The governor projected big savings for taxpayers when plans must compete for state business.
The four biggest insurers -- Medica, UCare, HealthPartners, and Blue Cross and Blue Shield of Minnesota -- are reacting cautiously. Millions of dollars are at stake, as well as the health care of 500,000 poor and disadvantaged patients. Some warn of a "race to the bottom'' as plans jockey for state business.
"This isn't like competing on building a bridge," said Ghita Worcester, a senior vice president at UCare.
But the plans recognize that dealing with Dayton might be better than the alternative -- a suspicious Legislature where both Republicans and Democrats think the nonprofits make too much money off the gigantic state insurance programs.
"There will be winners and losers" under competitive bidding, said Lucinda Jesson, Dayton's commissioner of human services. "Not everyone will have a seat at the table. I know that sounds harsh -- but that's competition. And it's the way we're hoping to drive a better system."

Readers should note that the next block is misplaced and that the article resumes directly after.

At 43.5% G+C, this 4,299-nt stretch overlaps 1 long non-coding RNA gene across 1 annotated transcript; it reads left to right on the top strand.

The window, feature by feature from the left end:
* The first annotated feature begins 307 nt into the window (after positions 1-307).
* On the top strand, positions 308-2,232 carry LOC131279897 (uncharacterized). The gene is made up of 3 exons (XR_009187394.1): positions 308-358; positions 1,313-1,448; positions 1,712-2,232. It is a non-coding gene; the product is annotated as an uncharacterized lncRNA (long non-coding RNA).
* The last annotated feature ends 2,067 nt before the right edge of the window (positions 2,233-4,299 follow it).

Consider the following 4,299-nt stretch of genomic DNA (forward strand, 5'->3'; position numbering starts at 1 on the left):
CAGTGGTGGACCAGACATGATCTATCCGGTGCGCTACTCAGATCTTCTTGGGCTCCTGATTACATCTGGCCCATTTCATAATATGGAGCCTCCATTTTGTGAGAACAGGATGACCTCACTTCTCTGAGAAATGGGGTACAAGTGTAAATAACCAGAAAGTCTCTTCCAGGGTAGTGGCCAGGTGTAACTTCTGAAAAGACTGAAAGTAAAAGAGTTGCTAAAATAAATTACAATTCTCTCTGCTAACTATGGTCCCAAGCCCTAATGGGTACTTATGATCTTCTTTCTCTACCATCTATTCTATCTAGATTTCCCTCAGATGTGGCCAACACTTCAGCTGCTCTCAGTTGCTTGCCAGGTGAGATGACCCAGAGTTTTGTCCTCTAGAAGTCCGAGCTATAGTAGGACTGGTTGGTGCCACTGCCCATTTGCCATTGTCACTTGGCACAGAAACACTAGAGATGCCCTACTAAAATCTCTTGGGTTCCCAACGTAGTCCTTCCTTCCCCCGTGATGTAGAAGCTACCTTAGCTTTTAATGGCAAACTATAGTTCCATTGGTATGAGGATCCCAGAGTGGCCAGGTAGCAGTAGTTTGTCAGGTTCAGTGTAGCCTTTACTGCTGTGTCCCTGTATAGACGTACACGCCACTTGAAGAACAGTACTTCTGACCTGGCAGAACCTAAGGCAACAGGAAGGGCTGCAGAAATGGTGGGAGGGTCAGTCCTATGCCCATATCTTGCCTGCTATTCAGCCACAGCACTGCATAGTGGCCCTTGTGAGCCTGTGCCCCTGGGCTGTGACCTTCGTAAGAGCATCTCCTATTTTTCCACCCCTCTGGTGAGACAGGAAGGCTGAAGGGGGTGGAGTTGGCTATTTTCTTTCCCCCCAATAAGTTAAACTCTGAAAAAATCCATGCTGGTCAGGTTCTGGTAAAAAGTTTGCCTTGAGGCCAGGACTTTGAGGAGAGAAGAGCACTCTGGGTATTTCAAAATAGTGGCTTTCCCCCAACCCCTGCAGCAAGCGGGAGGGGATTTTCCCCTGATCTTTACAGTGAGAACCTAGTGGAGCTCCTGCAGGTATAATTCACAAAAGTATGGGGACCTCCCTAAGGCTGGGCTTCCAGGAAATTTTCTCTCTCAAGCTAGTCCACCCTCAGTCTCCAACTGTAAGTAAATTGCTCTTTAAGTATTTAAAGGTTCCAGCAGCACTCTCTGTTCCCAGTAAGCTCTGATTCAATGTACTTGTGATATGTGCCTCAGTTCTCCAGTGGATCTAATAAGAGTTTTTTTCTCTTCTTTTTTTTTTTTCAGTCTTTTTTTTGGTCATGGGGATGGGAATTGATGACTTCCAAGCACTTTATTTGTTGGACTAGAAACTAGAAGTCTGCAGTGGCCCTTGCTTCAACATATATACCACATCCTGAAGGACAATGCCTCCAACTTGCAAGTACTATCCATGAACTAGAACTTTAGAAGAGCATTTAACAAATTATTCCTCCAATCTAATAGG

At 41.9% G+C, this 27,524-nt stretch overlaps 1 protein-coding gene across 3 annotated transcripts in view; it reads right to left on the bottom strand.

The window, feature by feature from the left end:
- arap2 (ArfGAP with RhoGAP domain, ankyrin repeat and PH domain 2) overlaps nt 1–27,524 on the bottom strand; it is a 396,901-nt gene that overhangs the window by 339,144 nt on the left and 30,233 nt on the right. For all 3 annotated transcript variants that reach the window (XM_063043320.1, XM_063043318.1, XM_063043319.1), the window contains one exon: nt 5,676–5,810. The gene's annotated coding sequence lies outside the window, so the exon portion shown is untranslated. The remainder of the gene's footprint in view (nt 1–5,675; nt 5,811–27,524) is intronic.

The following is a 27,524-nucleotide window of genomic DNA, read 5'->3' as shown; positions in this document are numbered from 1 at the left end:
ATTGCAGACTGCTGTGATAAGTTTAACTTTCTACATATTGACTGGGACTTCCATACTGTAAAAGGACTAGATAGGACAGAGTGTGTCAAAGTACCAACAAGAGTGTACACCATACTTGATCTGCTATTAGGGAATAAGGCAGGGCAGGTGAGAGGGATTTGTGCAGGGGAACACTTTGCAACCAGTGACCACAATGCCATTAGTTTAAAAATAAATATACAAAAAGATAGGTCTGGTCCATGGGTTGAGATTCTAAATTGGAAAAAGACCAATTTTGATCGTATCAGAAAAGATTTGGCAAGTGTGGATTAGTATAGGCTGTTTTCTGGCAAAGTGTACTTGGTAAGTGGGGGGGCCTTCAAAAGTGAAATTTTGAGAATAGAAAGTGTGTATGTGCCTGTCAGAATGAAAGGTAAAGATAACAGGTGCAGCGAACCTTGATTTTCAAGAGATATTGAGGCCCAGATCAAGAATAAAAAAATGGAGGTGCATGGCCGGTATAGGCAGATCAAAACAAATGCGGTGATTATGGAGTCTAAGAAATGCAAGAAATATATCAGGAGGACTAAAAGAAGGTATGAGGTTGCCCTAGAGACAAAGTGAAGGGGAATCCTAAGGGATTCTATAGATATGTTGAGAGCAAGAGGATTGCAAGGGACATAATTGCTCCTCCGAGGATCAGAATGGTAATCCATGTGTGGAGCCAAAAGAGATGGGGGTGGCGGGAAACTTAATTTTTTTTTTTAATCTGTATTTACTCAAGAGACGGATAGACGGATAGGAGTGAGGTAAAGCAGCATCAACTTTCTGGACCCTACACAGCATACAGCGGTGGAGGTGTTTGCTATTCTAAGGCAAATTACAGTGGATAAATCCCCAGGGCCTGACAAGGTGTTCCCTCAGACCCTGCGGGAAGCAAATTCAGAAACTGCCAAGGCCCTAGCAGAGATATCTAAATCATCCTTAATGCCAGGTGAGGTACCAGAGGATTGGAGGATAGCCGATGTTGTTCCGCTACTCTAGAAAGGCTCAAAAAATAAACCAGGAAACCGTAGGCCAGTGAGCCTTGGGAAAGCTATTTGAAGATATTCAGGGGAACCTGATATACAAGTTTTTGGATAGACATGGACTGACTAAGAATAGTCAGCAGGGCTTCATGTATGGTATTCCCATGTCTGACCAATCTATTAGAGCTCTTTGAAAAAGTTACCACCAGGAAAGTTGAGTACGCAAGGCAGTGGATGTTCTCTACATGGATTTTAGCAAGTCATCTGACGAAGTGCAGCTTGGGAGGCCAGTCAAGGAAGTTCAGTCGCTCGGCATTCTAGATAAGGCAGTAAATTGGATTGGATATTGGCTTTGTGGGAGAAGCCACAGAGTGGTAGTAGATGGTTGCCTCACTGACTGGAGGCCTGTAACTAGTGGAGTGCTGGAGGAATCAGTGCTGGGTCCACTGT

Jesson's department issued the first request-for-proposals in early April for managed-care contracts covering about 273,000 people in the metro area. It is the plans' first look at what Dayton has in mind.
The strategy, first laid out in an executive order in March, would mark a sharp departure from past administration of Medicaid, a program for the poor and disabled, and MinnesotaCare, a subsidized plan for the working poor.
Under current practice, the state sets payment rates based on each plan's historic costs, plus medical inflation. The new process will grade plans on a point system that assesses their ability to provide quality services while keeping costs low.
States are experimenting
While there has been talk in the past of tackling health plan profits, interest swelled this year -- partly because the Legislature's GOP majority hopes to erase a $5.1 billion deficit using only spending cuts, and partly because the plans made more money than expected.